by Theodore Butler, Silver Seek:
A timely question from a long-time subscriber resulted in crystalizing an idea that was on the distant periphery of my conscious thought. The great thing about the idea is that it fully incorporates all the data points up until now as I have been presenting them. But please be forewarned, even though all the important factual dots seem to be connected, the premise must still be considered speculative at this point. On the other hand, should the premise prove to be accurate, it could amount to no less than the game-changer in silver (and gold).
Alejandro’s question concerned whether the managed money technical funds who refused to add to short positions in silver back in the fall had to have cooperated in some way in reaching that decision. You’ll remember that for the first time in years, the technical funds didn’t add to COMEX silver short positions as they always had on similar previous price declines. I opined at the time that some type of cooperation was likely, seeing how the managed money technical funds were a subset of the investment industry that involved hundreds of billions of dollars of investor assets under management and there existed well-known industry trade associations in which mutual concerns were addressed.
Alex asked his question in such a way that it dawned on me that the funds must have cooperated in some way. Cooperation was not just likely, it was required in order to explain the technical funds’ sudden change in behavior. That’s when the lightbulb went off in my head – the failure to go short silver a few months ago could only have come from collective deliberation and cooperation on the part of a number of managed money technical funds. Let me add some background and then dissect the simple observation that some managed money traders collectively agreed to forgo shorting silver a few months ago (a decision that seems wise in hindsight).
For background purposes, let me first acknowledge that I have been steadfast from the beginning (more than 30 years ago) in my conviction that the silver manipulation that I uncovered back then and have continued to write about to this day, was the result of market actions taken by large trading entities on the COMEX, as opposed to some government-sponsored plan to suppress the price of silver or gold. To be sure, I can’t prove that governments aren’t involved in some way, such as the CFTC being prodded to investigate silver and then looking the other way when the evidence was clear; but I never believed that the government orchestrated the manipulation from the get go. The good news (to me) is that today’s theme is consistent with the silver manipulation being (mostly) a non-government run operation.
The silver manipulation has been run by large banks (with JPMorgan being the biggest bank crook since 2008) versus the managed money technical funds; with the banks running the scam and the technical funds as the victims and essential enablers. The best example that comes to mind is the decades’ old series of supposed basketball “games” between the Harlem Globetrotters and the Washington Generals. Just like the Generals served as fodder to showcase the talents of the Globetrotters, the technical funds have been little more, up until this point, than the enablers to the COMEX bank crooks.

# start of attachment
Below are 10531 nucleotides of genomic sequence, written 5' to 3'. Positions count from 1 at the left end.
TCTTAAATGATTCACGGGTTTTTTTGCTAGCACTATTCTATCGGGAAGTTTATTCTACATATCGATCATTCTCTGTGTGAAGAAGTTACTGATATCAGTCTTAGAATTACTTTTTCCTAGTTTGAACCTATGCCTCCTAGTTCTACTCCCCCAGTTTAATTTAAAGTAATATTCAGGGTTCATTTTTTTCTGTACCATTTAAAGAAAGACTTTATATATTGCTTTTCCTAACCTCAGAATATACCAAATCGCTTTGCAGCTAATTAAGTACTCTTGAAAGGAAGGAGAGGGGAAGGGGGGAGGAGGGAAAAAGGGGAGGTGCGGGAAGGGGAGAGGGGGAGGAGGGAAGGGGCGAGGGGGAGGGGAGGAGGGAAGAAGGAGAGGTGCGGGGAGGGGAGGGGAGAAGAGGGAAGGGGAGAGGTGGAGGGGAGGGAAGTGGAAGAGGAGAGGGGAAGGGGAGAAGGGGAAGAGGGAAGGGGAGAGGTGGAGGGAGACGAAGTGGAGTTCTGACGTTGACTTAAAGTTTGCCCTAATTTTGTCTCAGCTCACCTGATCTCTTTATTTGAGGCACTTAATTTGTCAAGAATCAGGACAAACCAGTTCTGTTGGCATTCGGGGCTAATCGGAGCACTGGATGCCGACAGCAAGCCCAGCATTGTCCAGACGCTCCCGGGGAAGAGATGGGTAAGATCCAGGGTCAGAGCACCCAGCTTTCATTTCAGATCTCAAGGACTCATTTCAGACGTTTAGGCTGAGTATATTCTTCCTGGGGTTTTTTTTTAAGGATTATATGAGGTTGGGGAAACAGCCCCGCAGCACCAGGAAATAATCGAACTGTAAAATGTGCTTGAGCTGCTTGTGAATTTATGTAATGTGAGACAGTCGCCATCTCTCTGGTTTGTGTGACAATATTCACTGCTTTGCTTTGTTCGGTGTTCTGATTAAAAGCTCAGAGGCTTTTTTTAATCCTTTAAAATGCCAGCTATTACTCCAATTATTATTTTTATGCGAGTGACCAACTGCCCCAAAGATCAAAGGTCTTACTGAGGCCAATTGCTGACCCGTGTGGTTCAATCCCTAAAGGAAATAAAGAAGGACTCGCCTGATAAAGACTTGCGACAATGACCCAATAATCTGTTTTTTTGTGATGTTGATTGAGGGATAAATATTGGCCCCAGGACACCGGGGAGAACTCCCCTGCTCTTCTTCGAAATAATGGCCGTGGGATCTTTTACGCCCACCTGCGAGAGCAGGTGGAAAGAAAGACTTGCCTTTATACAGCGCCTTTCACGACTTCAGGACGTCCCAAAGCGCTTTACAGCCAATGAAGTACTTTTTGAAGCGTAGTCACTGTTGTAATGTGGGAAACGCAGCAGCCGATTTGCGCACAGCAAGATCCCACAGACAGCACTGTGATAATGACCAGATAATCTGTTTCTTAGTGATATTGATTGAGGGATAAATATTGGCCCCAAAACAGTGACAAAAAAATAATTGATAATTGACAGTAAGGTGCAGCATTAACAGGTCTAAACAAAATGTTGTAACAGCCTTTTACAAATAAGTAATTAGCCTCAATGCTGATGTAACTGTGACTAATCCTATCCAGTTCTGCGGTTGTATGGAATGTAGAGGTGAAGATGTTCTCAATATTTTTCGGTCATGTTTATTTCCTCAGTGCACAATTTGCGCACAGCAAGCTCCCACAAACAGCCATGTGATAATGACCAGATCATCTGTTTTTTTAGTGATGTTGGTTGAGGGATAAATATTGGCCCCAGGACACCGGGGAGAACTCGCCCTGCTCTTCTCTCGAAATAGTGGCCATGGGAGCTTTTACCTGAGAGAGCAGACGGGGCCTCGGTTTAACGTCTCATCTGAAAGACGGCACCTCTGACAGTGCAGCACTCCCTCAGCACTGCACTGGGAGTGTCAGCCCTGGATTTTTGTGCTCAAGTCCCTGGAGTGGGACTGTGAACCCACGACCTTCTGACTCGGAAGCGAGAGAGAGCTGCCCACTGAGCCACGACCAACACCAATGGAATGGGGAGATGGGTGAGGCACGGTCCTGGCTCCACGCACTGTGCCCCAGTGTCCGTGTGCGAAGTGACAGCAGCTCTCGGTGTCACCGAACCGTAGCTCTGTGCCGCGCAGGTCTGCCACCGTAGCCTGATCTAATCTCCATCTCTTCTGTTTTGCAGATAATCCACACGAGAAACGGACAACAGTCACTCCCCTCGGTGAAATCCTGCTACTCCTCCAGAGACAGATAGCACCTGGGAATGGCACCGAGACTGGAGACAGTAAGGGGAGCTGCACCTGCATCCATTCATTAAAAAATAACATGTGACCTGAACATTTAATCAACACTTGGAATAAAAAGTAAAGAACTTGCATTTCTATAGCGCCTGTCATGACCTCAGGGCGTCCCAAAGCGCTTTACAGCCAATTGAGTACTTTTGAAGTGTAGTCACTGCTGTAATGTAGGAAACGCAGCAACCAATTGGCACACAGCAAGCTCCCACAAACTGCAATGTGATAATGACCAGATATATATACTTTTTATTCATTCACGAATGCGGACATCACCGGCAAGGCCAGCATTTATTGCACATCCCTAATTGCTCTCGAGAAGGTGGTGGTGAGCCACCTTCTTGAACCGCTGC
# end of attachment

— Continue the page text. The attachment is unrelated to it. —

The lynchpin to the ongoing silver scam was the near slave-like adherence of the technical funds to mechanical price signals. These funds always bought as prices were rising and sold (and sold short) when prices were falling, with particular emphasis on moving average penetrations. So mechanical and rigid were the managed money technical funds to price change that it was relatively easy to predict how they would behave in any price change environment. This can be seen in the widespread and growing attention to developments in COT reports. The technical funds’ behavior was such that on numerous past occasions I referred to them as “braindead” – not necessarily that they were stupid, just incredibly mechanical and disciplined beyond reason in their trading methodology.
However, neither did I view the technical funds as particularly bright on a collective basis, since they were invariably the patsies and victims of the banks’ ability to rig prices on the COMEX. That is, up until recently. The collective decision not to add aggressively to COMEX silver short positions may have signaled that the worm may have finally turned. If so, then the game itself will have changed.
Since there had to be active collaboration and agreement among some managed money traders not to sell short aggressively in COMEX silver futures this last go-around (there was one such trader which did short), there had to be a valid reason behind the collective decision. The inescapable and only valid reason had to be avoiding a trap in which new shorts in silver at that time would only lead to losses when prices turned higher (which occurred).
This leads to another question – could the managed money traders which did collectively decide not to short silver in a price hole do so without realizing the broader circumstances, namely, that they’ve been played like a cheap fiddle for decades by the banks? My answer is that they couldn’t see one without the other.
Along these same lines, it’s hard to overlook the circumstances of the past year as not contributing to the possible epiphany in thinking by the managed money traders. As I have recounted on a running basis, last year’s rally in gold and silver was largely driven by managed money buying and in which these traders flipped from a historically record large short position near the start of 2016, to a record long position by mid-summer in both COMEX gold and silver.
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